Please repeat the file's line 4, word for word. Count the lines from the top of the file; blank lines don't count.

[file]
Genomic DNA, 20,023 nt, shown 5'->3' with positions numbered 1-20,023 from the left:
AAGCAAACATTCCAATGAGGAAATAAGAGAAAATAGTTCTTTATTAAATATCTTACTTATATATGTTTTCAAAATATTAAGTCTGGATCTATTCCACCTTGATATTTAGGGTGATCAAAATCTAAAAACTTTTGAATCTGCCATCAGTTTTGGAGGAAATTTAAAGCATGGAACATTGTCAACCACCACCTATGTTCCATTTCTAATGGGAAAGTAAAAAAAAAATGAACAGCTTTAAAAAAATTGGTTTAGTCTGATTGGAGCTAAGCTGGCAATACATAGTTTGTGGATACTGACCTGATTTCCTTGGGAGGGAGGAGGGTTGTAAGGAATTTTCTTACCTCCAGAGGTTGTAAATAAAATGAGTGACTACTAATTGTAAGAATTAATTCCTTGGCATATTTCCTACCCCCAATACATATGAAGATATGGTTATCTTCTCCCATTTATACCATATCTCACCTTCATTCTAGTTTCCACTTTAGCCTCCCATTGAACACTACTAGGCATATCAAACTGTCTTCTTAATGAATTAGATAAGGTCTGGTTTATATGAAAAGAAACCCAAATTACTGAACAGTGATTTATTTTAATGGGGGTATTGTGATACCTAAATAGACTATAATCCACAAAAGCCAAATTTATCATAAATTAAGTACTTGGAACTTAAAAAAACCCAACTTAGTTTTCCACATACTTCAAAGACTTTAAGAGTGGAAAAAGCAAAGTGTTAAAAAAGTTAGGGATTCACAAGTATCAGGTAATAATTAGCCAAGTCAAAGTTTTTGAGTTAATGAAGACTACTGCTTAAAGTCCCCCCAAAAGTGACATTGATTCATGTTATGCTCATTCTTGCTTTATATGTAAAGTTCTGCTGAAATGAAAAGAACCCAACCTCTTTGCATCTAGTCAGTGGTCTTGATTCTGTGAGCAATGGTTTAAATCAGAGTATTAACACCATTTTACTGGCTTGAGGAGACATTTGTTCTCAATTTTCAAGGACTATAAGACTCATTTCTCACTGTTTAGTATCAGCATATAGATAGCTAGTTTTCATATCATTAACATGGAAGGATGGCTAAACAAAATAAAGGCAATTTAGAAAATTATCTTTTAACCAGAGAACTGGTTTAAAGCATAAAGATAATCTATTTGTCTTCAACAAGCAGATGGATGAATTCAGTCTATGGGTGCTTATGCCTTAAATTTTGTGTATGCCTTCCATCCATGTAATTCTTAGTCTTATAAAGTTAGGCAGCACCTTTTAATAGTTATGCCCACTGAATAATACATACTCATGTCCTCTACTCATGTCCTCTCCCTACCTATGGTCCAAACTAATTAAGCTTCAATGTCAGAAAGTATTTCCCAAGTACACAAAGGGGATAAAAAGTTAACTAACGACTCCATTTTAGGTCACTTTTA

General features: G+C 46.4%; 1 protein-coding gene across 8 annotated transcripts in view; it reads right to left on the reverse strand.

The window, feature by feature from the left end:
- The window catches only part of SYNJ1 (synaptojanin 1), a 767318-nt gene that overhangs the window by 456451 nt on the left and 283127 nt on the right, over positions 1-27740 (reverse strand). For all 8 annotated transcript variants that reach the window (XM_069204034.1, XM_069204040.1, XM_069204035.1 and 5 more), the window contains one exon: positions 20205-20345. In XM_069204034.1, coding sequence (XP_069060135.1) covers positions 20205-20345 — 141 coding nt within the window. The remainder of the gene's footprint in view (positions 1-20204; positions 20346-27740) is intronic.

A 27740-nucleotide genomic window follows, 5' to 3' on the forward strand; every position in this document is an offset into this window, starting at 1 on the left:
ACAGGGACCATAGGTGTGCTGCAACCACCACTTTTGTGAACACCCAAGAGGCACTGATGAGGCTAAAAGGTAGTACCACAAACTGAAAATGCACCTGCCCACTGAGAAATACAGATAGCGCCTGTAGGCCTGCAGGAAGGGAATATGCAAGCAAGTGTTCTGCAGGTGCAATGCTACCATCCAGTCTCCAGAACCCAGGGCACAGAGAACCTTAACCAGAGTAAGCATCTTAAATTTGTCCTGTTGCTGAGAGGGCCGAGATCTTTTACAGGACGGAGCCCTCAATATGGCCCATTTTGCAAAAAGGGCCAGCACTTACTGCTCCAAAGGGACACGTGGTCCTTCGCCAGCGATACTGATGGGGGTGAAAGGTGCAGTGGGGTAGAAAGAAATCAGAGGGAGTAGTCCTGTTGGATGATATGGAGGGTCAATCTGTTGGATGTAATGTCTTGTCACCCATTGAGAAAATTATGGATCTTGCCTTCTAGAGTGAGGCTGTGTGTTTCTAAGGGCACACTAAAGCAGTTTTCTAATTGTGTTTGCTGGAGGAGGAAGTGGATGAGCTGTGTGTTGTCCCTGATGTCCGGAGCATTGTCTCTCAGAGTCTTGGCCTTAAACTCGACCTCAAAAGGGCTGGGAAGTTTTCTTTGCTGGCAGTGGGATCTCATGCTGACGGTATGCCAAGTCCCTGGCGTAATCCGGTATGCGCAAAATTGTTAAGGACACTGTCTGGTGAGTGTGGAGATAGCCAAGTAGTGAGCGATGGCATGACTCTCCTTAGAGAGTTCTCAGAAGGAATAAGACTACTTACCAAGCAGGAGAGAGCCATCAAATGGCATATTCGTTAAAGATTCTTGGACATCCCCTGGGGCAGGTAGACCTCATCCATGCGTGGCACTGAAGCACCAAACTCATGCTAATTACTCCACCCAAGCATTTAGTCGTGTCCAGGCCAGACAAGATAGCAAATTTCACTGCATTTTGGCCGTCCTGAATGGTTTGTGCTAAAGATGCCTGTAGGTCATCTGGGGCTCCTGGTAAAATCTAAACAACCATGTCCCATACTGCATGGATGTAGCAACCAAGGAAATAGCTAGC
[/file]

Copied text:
The window, feature by feature from the left end: